This is a little bit with the new album by Burning Babylon, "Stereo Mash Up" (I-Tones / Import) the case. Again, the hand-played sound is sometimes a bit dry and the timing is not always perfect. On the other hand, there are also super tight pieces like “Midnight To Six” or “Heavy Dread (a Stalag version), which, when heard at full volume, are quite able to cover the roof. It is these surprises that make the album interesting. Instead of a monotonous standard sound, there are a lot of ideas in every piece - the joy of playing and mixing is unmistakable.
Let's stay in America and move from Massachusetts to Brooklyn, to the Trumystic sound system. They just have their double album "Dub Power" published that, contrary to the title, contains mostly vocal numbers. The DubVersions can then be found on CD 2. Also hand-played, these tunes also have a rather dry, analogue sound, above which the bright, powerful voice of the singer Kirsty Rock hovers. All songs were produced by Keith Clifton from the Wordsound environment, which initially set off all alarm bells, as well as the information that Trumystic was already on the Pink Floyd homage album “The Dub Side Of The Moon ”. And indeed: a certain intellectual closeness to rock can sometimes not be completely ignored. On the other hand, there are also very nice, powerful reggae rhythms - but the album doesn't really convince me. Dub is electronic music in the broadest sense. In order to be able to convince with a hand-played, rocking sound, you have to do your job really well (like z. B. the Dub Trio). But that doesn't really work out here yet. Trumystik's strengths, however, lie in the vocal pieces, where a coherent song structure is more important than sound and precision.
Sound completely different Dub Resistance on their album "World Receiver" (www.maxelect.com). This is about house, lounge and dope beats under the big principle Dub. The sounds are therefore more electronic, relaxed and flowing. Music that fits well into the background, it fills the room with atmosphere and warmth. It is hardly possible to listen carefully. Again and again the thoughts drift away - nothing keeps them with the pieces. There is a lack of rough edges, strength and energy. With the Cool Hipnoise album (on Echo Beach), Nick Manasseh showed how loungeDub can be implemented with character. Thereof Dub Resistance unfortunately still far away. A little less modesty and more self-confidence would certainly help.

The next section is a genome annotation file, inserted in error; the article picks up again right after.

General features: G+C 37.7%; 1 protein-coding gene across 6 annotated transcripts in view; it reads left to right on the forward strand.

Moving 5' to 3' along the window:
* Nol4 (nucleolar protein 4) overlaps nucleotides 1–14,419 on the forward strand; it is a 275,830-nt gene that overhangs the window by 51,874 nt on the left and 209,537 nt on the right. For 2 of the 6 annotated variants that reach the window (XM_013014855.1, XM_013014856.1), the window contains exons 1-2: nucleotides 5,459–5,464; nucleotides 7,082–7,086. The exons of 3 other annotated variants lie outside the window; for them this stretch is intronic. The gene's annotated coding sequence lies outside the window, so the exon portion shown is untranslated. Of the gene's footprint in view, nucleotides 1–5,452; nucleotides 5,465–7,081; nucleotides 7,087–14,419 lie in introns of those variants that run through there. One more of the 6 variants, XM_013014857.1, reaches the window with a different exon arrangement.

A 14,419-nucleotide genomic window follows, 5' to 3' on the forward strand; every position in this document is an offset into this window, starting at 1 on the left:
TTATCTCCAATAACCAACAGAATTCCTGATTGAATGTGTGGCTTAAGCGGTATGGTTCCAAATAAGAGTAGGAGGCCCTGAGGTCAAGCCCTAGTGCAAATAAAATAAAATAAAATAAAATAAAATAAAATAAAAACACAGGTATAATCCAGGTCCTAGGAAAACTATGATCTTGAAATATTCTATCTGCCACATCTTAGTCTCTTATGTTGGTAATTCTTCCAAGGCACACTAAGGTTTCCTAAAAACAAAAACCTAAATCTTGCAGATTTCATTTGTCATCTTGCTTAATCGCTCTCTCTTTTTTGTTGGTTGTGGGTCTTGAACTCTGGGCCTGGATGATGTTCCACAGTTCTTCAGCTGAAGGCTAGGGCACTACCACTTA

Let us now come to a work that, for better or worse, belongs in this column: "The Dub Tribute To U2 "(www.vitaminrecords.com/Imp.) von WideAwake. Maybe I've always been a despiser of rock music, but maybe you have to know the U2 originals to enjoy this album. In any case, I don't even begin to succeed. OK, what the producers did there is without a doubt DubThat means: there are a lot of sound effects here, many (too many!) breaks, reverb and echo and whatever else goes with it. But unfortunately the basslines were forgotten. Or is it part of the rock tribute that the bass cannot be heard? The fact that guitars are used instead of bass only makes matters worse. It remains to be noted: powerful rhythms, the conditio sine qua non of every ordinary one Dubs, does not exist! But I don't want to deny that the producers really go out of their way and incorporate many well-intentioned ideas into their arrangements. But if the bas (s) is not right, then unfortunately you can forget the rest. Incidentally, a visit to the Vitaminrecords website is quite enlightening, because the label has specialized entirely in tribute albums. There are tributes to Nine Inch Nails, Marilyn Manson, Rammstein or Bon Jovi. However, they are not Dub- Remixes, but mostly classically orchestrated reinterpretations, some of which are really exciting (MP3s can be heard as a sample). For example, a classic string quartet interprets the music of Sonic Youth in the minimal style of Steve Reich or Philipp Glass. The same quartet has also undertaken a baroque reinterpretation of AC / DC !?
Let's conclude the dance with the new album by Gabriel Le Mar: “Le Mar In Dub". Gabriel Le Mar is in Dub-, ambient, downbeat, trance and techno realms have been a very present figure since the 1990s. Usually it is hidden behind project or label names such as Aural Float, Saafi Brothers or Banned X. I first noticed it around ten years ago with its Serious Dropout samplers, which with their technoDub-Crossovers were way ahead of their time. This was followed by the Auralux samplers, which increasingly left the reggae beat in the direction of ambient and electronics. With “Le Mar In Dub“He's back on the track again. Here again powerful offbeats pulsate with a clear shot of techno. The sound could be classified somewhere between Dreadzone and Compact - with a clear tendency towards the former. There's a lot of pressure and drive in the beats. The mixes are almost a minor matter, although they are very inspired and varied. The same applies to the track selection. So there are heavily grooving up-tempo pieces, but also slower, loungy ones Dubs with flowing basslines and smooth sounds. At the beginning of the album there are even two dancehall numbers, which are quite out of the ordinary and actually haven't lost much on the album. Le Mar has found a nice name for the last track, whose rhetorical question we are only too happy to answer in the affirmative: “All of them Dubbed? ".
I still have one: They come from Lyon high tones, With the "Wave Digger" (Jarring Effects / Pias) presented a rather experimental and equally dissonant and kicking album. Dub works here essentially in the form of deep, rolling basslines over which all sorts of chaos is played. Sometimes level-headed offbeats, sometimes hectic drumming & bass, sometimes hip hop and sometimes absurd samples. A comparison to the Asian Dub Foundation almost imposes itself, although the Hightones weave significantly less ethnic elements into their confused sound patterns. The whole thing is very, very exciting, even if you shouldn't necessarily use it as background music when working in the office - if you like peace with your colleagues.